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Wednesday, 16 January, 2002, 20:42 GMT
US economic signals 'mixed'
President George W Bush during a tour of industrial firms
Mr Bush promoting plans to jump-start the US economy
The US economy as a whole is giving off mixed signals, but the manufacturing sector was still firmly in the grip of recession last month, according to official figures.

The US Federal Reserve's monthly 'beige book' report - an anecdotal survey of business conditions compiled by the Fed's 12 regional banks - suggested that while growth remains fragile, pockets of strength have started to emerge.

"Economic activity remained weak from late November through early January," the report said.

"But while there are still indications of caution, there are also scattered reports of improvement."

Interest rate indicator

The beige book, which the Fed consults in deciding whether to change interest rates, said that demand for housing appears to be firming up, while retail sales also improved in late December and early January.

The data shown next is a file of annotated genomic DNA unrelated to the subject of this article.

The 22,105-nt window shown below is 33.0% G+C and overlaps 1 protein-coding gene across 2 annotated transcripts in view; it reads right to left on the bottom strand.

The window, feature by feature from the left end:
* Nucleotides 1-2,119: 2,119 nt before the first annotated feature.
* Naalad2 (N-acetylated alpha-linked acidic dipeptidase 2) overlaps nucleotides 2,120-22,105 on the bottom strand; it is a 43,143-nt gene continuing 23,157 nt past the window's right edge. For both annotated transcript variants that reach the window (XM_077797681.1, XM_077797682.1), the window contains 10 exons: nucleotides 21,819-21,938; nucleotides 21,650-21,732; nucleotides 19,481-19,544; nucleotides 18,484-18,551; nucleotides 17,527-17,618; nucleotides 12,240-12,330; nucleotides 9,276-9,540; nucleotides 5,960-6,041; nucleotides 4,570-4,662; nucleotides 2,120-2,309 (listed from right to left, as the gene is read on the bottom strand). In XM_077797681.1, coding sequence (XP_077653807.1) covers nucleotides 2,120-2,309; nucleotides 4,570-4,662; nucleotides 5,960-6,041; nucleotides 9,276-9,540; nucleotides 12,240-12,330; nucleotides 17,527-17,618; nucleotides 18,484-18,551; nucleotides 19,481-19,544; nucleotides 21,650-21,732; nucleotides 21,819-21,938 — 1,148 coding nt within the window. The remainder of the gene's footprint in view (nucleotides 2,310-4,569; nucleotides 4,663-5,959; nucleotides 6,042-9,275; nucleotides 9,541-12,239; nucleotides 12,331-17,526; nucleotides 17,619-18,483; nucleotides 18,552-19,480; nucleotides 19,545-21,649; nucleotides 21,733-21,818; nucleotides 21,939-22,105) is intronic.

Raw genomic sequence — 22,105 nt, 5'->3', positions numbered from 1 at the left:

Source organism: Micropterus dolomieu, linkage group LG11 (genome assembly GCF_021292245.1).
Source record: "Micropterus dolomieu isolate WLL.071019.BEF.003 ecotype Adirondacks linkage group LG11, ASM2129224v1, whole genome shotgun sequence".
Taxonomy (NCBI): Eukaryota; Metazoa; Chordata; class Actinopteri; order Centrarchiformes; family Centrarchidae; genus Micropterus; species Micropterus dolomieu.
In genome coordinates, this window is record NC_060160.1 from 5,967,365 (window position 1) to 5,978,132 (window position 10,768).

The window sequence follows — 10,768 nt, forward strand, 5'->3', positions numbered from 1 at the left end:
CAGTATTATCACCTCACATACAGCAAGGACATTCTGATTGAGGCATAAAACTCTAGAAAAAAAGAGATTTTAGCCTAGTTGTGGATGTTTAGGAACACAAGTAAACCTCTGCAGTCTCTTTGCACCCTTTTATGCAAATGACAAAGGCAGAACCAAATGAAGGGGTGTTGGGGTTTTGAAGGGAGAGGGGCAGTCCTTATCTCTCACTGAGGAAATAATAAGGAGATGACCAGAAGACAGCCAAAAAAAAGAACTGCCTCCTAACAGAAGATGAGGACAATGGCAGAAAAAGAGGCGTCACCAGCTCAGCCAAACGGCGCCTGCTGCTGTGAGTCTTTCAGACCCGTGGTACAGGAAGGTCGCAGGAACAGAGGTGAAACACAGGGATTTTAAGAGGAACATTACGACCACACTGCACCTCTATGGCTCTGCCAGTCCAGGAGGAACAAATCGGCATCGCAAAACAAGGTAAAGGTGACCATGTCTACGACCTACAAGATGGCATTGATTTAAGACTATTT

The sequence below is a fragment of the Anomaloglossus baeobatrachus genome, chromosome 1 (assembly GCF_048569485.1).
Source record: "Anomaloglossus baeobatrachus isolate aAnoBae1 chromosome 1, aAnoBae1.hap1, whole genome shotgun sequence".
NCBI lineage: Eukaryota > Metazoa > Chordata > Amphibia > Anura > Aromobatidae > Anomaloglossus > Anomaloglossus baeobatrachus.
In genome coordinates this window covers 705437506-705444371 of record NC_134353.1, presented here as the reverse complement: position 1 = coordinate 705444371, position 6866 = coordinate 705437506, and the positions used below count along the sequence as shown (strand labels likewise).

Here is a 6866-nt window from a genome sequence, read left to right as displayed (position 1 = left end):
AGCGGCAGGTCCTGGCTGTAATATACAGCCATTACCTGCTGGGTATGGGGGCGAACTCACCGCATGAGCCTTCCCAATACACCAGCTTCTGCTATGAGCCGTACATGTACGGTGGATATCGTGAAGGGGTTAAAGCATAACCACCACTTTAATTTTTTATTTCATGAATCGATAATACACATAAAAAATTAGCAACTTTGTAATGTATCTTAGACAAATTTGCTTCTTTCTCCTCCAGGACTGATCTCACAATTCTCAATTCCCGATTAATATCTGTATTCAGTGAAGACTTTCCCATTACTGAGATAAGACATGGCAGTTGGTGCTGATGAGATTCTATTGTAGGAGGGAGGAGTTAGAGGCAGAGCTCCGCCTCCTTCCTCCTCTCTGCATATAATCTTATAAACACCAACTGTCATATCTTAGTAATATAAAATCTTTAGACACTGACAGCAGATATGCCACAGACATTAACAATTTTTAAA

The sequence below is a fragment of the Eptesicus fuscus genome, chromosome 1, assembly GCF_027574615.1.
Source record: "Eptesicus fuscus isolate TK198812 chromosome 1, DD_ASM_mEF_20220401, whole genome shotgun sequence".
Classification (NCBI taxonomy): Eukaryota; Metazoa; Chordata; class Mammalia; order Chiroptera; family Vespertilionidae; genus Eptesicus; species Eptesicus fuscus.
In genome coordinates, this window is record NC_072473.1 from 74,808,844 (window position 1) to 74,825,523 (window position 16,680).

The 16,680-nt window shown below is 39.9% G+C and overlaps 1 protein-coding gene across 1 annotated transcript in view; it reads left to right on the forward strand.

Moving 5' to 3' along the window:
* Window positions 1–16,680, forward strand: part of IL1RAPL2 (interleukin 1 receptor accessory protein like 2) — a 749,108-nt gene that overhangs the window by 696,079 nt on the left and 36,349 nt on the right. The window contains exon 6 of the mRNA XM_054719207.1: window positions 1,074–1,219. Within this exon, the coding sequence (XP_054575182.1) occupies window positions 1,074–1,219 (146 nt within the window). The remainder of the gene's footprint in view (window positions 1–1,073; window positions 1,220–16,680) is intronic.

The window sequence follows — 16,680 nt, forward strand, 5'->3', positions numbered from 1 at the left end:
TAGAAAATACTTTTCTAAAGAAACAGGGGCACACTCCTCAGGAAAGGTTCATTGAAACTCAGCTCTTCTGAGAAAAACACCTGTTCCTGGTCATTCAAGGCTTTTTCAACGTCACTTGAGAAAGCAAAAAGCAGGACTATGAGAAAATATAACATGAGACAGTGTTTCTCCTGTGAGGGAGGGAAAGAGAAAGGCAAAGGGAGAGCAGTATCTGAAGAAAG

US car factory
US car output up in December

Manufacturing, however, remains "weak or down" in most districts, the report said.

In a further sign that a recovery may still be some way off, the beige book reported that employment appears to be falling in most areas, with wages and prices mostly in decline.

The beige book's downbeat picture of the manufacturing sector tallies with the Fed's monthly snapshot of industrial production, released earlier on Wednesday.

The Fed revealed that production in US factories, mines and utilities fell by 0.1% in December, its fifth consecutive monthly decline.

Industrial output for the year as a whole contracted by 3.9%, the steepest decline since 1982.

And manufacturers used just 74.4% of their productive capacity, their lowest level of capacity utilisation in almost 19 years.

Analysts had expected capacity utilisation to rise to 74.6%.

Auto and tech sectors resilient

The car and the hi-tech sectors showed signs of strength, however.

Chipmakers boosted production in December, having already stepped up their output in October.

And car production rose in December for the second month in a row.

"For the second straight month, production was lifted by rising auto output, as the manufacturers sought to replenish inventories," said High Frequency Economics chief economist Ian Shepherdson.

However, with car sales forecast to dip in 2002, the automotive industry's strength remains fragile.

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See also:

15 Jan 02 | Business
O'Neill says US outlook 'positive'
11 Jan 02 | Business
US economy faces 'significant risks'
12 Dec 01 | Business
US trade deficit shrinks
12 Dec 01 | Business
False starts for US economy optimism
12 Dec 01 | Business
US interest rates cut again
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